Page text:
Tax-Day Identity Theft Steals Thousands of Refunds Every Year
Today, millions of Americans will mail their last-minute tax returns to the Internal Revenue Service. Tomorrow, many of those citizens will discover that an identity thief actually filed a return on their behalf months ago — and pocketed their tax refunds.
Although the IRS lacks national security secrets or military power, easy scams and easy money have placed the tax bureau on the front lines of cybersecurity. Every year, as the middle of April approaches, cybercriminals transform stolen personal data into cash by tricking the American taxman with false tax returns.
A report by the Government Accountability Office found 245,000 cases involving identity-theft tax-return fraud in 2010 alone.
The IRS has gotten very good at identifying these false filings, but as always in the world of cybercrime, the villains remain one step ahead.
"The IRS does get hit. There are fake tax return scams all the time. The IRS is a big cash cow for a lot of cybercriminals," said Steve Santorelli, a former investigator with Scotland Yard and Microsoft, and now director of global outreach with the Florida-based nonprofit Internet security-research group Team Cymru. "But the IRS is very smart about how it monitors its systems; it has many smart people watching its systems. I'm surprised they don't get hit more."
As with so many other online crimes, the main scam run against the IRS begins with stolen personal information. A criminal with a stolen Social Security number, or, better yet, a previous year's tax return, uses commercial tax-preparation software, such as TurboTax, to file an early tax return on behalf of the unwitting victim.
The criminal organizes the return so the IRS will issue a refund, and then pockets the money, Santorelli explained to SecurityNewsDaily. To a criminal running this scam, an old tax return can produce much as $10,000 in illegal profit.
Generally speaking, the criminals keep the refunds small, so as to avoid provoking audits. The profit comes from running a number of these scams at a time, an easy feat thanks to the lack of technical know-how needed to pull this off.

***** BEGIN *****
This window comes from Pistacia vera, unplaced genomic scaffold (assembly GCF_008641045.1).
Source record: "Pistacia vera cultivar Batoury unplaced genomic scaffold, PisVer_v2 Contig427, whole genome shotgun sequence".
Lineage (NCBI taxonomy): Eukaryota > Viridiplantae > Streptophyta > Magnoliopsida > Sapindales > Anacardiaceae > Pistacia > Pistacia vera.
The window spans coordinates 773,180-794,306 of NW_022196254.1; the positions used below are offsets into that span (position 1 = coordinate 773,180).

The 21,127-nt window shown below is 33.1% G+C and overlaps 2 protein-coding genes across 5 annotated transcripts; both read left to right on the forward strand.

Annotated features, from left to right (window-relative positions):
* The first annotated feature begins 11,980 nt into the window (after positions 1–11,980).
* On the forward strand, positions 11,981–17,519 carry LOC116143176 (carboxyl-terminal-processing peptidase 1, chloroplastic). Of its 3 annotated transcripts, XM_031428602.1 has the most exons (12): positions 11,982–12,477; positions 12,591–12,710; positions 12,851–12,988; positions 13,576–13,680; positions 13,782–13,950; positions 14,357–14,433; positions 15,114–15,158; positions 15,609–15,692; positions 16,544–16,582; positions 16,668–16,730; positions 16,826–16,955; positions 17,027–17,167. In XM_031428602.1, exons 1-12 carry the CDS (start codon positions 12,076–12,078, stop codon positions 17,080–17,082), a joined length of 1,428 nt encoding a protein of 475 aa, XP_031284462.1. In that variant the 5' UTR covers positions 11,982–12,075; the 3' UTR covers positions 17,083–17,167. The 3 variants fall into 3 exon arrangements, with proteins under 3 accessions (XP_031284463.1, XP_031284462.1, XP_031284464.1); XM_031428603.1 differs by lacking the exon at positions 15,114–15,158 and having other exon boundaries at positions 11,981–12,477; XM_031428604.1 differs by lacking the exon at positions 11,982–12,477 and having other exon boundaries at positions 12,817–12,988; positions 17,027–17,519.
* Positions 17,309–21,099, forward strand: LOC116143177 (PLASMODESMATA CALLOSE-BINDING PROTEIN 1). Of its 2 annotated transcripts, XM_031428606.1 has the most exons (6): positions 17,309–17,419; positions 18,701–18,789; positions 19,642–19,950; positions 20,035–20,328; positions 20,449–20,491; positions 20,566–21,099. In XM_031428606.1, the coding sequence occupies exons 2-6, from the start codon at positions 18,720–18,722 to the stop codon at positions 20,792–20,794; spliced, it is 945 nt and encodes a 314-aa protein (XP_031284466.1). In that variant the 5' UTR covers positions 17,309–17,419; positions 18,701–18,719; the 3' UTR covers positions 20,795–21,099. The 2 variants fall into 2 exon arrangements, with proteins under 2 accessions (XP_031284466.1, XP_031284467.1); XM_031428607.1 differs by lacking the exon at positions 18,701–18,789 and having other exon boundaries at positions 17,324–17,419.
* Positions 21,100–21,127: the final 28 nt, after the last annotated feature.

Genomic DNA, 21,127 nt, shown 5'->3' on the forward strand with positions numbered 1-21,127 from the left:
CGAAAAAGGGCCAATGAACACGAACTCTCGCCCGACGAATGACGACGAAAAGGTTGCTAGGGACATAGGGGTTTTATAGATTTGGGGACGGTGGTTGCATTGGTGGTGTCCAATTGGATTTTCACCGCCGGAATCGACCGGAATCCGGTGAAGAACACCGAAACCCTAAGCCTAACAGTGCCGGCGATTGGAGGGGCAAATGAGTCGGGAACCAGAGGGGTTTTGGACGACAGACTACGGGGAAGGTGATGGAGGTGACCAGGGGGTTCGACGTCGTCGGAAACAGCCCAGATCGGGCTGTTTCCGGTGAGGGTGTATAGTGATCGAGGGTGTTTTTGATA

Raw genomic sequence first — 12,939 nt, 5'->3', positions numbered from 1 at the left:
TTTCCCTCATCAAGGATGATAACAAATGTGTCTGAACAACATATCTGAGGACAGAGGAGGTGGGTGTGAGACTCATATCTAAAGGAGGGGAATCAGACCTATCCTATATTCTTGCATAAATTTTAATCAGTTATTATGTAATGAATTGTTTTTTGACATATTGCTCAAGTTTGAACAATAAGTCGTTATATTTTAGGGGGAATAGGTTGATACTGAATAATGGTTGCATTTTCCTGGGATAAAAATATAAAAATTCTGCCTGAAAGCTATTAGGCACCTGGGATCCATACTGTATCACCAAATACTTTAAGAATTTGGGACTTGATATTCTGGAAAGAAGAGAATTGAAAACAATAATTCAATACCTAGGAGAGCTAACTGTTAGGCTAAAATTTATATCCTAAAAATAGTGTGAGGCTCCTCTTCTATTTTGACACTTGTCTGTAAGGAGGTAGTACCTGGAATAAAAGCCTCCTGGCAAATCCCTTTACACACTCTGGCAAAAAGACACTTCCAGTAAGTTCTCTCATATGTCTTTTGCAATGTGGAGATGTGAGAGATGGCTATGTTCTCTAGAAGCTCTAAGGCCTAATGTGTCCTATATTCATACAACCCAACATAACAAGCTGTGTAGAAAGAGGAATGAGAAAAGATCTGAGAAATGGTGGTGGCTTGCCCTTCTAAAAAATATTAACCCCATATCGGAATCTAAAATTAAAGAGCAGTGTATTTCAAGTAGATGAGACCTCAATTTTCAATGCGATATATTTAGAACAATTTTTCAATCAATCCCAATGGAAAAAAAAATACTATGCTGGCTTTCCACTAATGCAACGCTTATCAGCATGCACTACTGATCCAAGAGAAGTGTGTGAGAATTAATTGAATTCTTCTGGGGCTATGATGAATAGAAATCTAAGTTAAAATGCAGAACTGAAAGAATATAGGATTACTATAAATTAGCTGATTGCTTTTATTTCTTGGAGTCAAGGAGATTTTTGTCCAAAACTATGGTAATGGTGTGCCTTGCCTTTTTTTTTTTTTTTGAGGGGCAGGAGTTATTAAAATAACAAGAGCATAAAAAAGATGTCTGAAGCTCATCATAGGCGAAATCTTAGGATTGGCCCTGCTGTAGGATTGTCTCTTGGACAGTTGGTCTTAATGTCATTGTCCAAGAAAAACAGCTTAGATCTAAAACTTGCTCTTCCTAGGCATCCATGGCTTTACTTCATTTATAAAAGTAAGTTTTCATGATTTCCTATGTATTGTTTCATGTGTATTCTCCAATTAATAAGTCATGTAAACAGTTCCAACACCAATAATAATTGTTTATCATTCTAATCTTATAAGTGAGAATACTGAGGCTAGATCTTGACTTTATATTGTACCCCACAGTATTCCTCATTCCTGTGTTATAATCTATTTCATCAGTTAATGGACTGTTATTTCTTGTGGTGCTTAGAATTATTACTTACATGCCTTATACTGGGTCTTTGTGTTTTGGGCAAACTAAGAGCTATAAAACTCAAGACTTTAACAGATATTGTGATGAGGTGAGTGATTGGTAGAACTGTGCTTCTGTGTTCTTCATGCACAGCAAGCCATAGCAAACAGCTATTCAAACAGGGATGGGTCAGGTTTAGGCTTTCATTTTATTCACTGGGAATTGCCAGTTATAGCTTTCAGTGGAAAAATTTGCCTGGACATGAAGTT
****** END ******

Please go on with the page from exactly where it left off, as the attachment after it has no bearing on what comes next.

"I'm impressed with how the IRS counters this, but you don't need to be a career cybercriminal to do this. You can be a regular criminal and do this," Santorelli said. "If you can open a PayPal account, you can have a go at the IRS. The skill barrier to entry is very, very low."
To counter the threat, the IRS uses the same methods banks use to identify identity theft. The agency will look for filings originating at foreign Internet addresses, for radical changes in income or for other irregularities that differ from the well-understood patterns followed by regular citizens.
You can avoid becoming a victim by following basic rules of identity protection. Keep old tax returns in a safe place; give their digital versions fake names on your computer; shred financially sensitive documents; and never give your Social Security number to anyone other than your boss or the government.
Taxpayers who think someone else may have fraudulently filed a return in their name should call the IRS's identity-theft hotline immediately at 1-800-908-4490. The IRS Taxpayer Advocate Service is also available.
So far, the IRS has gotten very good at differentiating between honest and fraudulent filings. However, Santorelli said, with so many filings, and taxpayer demand for easy e-filing, cybercriminals will continue to defraud the IRS for years to come.